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Jago R, Baranowski T, Baranowski JC. Fruit and vegetable availability: a micro environmental mediating variable? Public Health Nutr. 2007 Jul;10(7):681-9. Epub 2007 Feb 20.

PubMed ID: 17381953
Study Design:
Systematic Review
M - Click here for explanation of classification scheme.
NEUTRAL: See Research Design and Implementation Criteria Checklist below.
Research Purpose:
  1. To illustrate associations between food availability and consumption
  2. To highlight how increasing availability has been used to increase consumption
  3. To propose the mechanisms by which availability is associated with consumption and
  4. To highlight the areas in which further research is required.
Inclusion Criteria:

Computerized search of PubMed and PsycINFO conducted in December 2005 using keywords:  availability, accessibility, fruit and vegetables.  Additional search was conducted manually and through review of authors' personal records.

Exclusion Criteria:

Not specified.

Description of Study Protocol:

Recruitment: Studies were found via online search and manual review of literature.

Design:  Systematic review

Blinding used (not applicable)

Intervention (not applicable)

Statistical Analysis (not applicable) 


Data Collection Summary:

Timing of Measurements:  Literature search conducted in December 2005, cited studies conducted 1993 to 2006.

 Dependent Variables

  • Consumption of Fruits and Vegetables (F & V)

Independent Variables

Associations related to the following were discussed:

Home availability of F & V, age, gender, socio-economic status, ethnicity, geographic location, School availability of F & V, preferences, accessibility of F & V and shopping patterns.

Control Variables (specific to individual studies)


Description of Actual Data Sample:


Initial and final N:

Thirty one (31) studies including qualitative, quantitative/cross-sectional studies, intervention, longitudinal and association designs.

Age, Ethnicity, Other relevant demographics and Anthropometrics (per individual studies)

Location: Researchers based in United Kingdom and United States of America. 


Summary of Results:

Key Findings

  • Availability of fruits and vegetables relates to consumption and the degree of availability differed by socio-economic status but not ethnicity.
  • Availability of fruits and vegetables also moderates the association between other psychosocial variables and intake.
  • Home availability of fruits and vegetables is both directly and indirectly associated with children's consumption.
  • Preferences are a consistent indicator of consumption and the association between intake and availability is moderated by preferences.
  • Interventions to increase consumption have been successful with continued intake over time with continued availability.


Author Conclusion:

The availability of fruits and vegetables is associated with intake.  The relationship is sustained over time.  Changes in availability are likely to mediate changes in consumption.

Reviewer Comments:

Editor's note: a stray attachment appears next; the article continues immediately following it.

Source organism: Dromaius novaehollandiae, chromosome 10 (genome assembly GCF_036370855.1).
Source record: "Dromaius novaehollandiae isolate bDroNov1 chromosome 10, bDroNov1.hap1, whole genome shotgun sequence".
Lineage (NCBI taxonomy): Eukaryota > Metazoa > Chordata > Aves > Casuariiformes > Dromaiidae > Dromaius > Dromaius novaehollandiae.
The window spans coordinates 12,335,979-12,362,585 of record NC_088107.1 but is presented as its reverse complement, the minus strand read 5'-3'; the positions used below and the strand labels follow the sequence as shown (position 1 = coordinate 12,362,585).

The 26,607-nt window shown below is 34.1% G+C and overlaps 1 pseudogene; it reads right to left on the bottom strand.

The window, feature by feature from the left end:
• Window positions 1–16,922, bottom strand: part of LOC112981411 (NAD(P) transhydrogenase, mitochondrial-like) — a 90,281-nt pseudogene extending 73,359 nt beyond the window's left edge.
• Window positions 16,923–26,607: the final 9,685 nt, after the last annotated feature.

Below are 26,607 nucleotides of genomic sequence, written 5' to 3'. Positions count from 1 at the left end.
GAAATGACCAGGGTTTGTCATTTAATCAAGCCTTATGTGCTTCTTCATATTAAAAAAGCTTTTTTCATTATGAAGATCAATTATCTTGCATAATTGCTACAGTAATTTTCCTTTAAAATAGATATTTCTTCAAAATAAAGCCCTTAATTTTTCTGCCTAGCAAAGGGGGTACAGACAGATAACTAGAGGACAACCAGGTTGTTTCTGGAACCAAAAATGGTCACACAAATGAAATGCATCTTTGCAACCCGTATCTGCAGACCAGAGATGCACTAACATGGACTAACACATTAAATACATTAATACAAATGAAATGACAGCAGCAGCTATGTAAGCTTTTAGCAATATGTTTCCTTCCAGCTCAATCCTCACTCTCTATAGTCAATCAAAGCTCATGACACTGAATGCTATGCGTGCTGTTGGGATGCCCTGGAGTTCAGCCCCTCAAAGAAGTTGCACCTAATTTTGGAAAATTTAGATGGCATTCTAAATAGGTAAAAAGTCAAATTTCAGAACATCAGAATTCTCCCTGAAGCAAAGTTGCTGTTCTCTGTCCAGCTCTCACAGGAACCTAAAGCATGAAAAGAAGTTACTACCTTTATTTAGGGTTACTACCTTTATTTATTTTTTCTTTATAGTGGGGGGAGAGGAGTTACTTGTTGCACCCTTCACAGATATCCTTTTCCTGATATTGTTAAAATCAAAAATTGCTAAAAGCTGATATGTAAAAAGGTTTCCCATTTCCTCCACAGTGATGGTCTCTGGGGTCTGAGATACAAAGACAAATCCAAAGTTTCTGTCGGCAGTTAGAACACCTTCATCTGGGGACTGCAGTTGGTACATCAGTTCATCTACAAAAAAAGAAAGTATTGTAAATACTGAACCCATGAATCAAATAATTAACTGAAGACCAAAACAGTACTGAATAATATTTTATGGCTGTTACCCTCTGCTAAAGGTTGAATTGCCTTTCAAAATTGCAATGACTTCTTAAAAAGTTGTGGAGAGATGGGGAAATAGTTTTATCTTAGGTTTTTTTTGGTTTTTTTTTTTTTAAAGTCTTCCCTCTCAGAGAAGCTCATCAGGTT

Strength:  thorough review and presentation of selected studies

Weakness:  Various populations and formats of selected studies difficult to pool together

Research Design and Implementation Criteria Checklist: Review Articles
Relevance Questions
  1. Will the answer if true, have a direct bearing on the health of patients?
  2. Is the outcome or topic something that patients/clients/population groups would care about?
  3. Is the problem addressed in the review one that is relevant to nutrition or dietetics practice?
  4. Will the information, if true, require a change in practice?
Validity Questions
  1. Was the question for the review clearly focused and appropriate?
  2. Was the search strategy used to locate relevant studies comprehensive? Were the databases searched and the search terms used described?
  3. Were explicit methods used to select studies to include in the review? Were inclusion/exclusion criteria specified and appropriate? Were selection methods unbiased?
  4. Was there an appraisal of the quality and validity of studies included in the review? Were appraisal methods specified, appropriate, and reproducible?
  5. Were specific treatments/interventions/exposures described? Were treatments similar enough to be combined?
  6. Was the outcome of interest clearly indicated? Were other potential harms and benefits considered?
  7. Were processes for data abstraction, synthesis, and analysis described? Were they applied consistently across studies and groups? Was there appropriate use of qualitative and/or quantitative synthesis? Was variation in findings among studies analyzed? Were heterogeneity issued considered? If data from studies were aggregated for meta-analysis, was the procedure described?
  8. Are the results clearly presented in narrative and/or quantitative terms? If summary statistics are used, are levels of significance and/or confidence intervals included?
  9. Are conclusions supported by results with biases and limitations taken into consideration? Are limitations of the review identified and discussed?
  10. Was bias due to the review’s funding or sponsorship unlikely?

Copyright American Dietetic Association (ADA).